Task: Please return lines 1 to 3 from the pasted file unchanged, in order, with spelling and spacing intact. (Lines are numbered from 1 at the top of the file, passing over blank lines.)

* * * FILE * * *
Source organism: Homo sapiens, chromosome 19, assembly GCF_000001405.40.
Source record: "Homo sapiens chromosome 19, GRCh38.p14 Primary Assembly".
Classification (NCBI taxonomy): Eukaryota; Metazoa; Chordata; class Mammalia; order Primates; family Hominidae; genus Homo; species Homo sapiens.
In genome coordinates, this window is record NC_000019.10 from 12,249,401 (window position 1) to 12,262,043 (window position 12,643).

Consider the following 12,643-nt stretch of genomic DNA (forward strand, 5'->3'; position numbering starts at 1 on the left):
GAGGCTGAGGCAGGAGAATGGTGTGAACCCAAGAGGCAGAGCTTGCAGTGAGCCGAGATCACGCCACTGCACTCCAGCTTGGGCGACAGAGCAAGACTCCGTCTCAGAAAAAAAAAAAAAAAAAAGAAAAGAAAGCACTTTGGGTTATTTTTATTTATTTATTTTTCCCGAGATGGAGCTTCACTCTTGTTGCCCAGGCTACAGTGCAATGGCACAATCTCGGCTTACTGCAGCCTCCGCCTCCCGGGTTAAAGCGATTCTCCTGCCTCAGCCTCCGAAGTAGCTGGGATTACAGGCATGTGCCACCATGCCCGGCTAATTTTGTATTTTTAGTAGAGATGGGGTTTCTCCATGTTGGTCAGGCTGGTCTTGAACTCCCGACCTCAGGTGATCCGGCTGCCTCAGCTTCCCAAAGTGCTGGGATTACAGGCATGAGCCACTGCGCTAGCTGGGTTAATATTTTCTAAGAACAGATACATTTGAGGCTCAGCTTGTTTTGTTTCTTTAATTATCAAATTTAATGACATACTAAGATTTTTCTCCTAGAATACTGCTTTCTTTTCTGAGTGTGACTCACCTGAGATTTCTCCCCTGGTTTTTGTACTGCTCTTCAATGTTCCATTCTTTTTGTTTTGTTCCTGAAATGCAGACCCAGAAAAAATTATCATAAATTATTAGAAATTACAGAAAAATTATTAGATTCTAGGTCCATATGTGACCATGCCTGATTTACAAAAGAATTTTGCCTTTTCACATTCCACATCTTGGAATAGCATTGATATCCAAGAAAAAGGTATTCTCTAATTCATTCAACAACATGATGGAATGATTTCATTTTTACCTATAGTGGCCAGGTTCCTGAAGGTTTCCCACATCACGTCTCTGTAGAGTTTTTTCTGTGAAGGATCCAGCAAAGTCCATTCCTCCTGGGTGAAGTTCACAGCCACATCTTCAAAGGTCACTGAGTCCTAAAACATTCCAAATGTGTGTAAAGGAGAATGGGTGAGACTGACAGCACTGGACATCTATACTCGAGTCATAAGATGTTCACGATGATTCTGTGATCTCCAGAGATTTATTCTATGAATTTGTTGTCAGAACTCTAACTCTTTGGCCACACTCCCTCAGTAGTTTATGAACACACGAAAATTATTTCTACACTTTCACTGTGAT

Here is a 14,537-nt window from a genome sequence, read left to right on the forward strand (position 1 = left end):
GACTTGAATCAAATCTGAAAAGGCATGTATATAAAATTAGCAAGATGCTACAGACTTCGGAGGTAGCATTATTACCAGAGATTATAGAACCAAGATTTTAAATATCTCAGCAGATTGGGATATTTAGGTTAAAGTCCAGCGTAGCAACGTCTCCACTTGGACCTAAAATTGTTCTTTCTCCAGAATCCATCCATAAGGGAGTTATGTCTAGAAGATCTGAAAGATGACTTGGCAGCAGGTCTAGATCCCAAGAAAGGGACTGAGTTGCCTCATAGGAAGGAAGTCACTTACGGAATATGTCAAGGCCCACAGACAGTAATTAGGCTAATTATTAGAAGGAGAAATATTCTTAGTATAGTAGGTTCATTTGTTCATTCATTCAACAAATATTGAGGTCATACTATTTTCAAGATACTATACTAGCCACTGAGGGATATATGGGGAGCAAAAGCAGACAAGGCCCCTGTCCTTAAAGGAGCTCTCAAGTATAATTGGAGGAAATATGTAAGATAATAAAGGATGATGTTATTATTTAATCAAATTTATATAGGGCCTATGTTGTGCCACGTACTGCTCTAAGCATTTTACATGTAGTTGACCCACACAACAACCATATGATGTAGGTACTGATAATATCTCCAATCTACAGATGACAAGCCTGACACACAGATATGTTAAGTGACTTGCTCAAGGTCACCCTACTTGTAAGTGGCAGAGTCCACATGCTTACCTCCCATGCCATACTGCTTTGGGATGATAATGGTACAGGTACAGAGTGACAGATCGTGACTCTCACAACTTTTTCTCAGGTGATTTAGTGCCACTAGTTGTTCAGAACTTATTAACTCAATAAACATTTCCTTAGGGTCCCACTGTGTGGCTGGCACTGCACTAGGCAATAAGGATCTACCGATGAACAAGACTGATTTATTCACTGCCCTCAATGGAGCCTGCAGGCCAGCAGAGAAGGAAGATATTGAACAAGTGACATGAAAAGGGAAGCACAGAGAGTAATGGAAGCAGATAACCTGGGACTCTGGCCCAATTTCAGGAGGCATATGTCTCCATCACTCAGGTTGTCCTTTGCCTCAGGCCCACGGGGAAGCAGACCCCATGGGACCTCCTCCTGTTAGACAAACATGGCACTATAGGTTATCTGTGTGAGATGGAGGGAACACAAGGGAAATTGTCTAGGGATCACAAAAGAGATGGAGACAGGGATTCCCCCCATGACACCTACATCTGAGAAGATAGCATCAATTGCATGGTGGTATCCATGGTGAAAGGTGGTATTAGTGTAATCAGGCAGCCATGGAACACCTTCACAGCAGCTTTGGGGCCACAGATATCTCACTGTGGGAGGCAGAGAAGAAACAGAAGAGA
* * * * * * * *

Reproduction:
Source organism: Homo sapiens, chromosome 19, assembly GCF_000001405.40.
Source record: "Homo sapiens chromosome 19, GRCh38.p14 Primary Assembly".
Classification (NCBI taxonomy): Eukaryota; Metazoa; Chordata; class Mammalia; order Primates; family Hominidae; genus Homo; species Homo sapiens.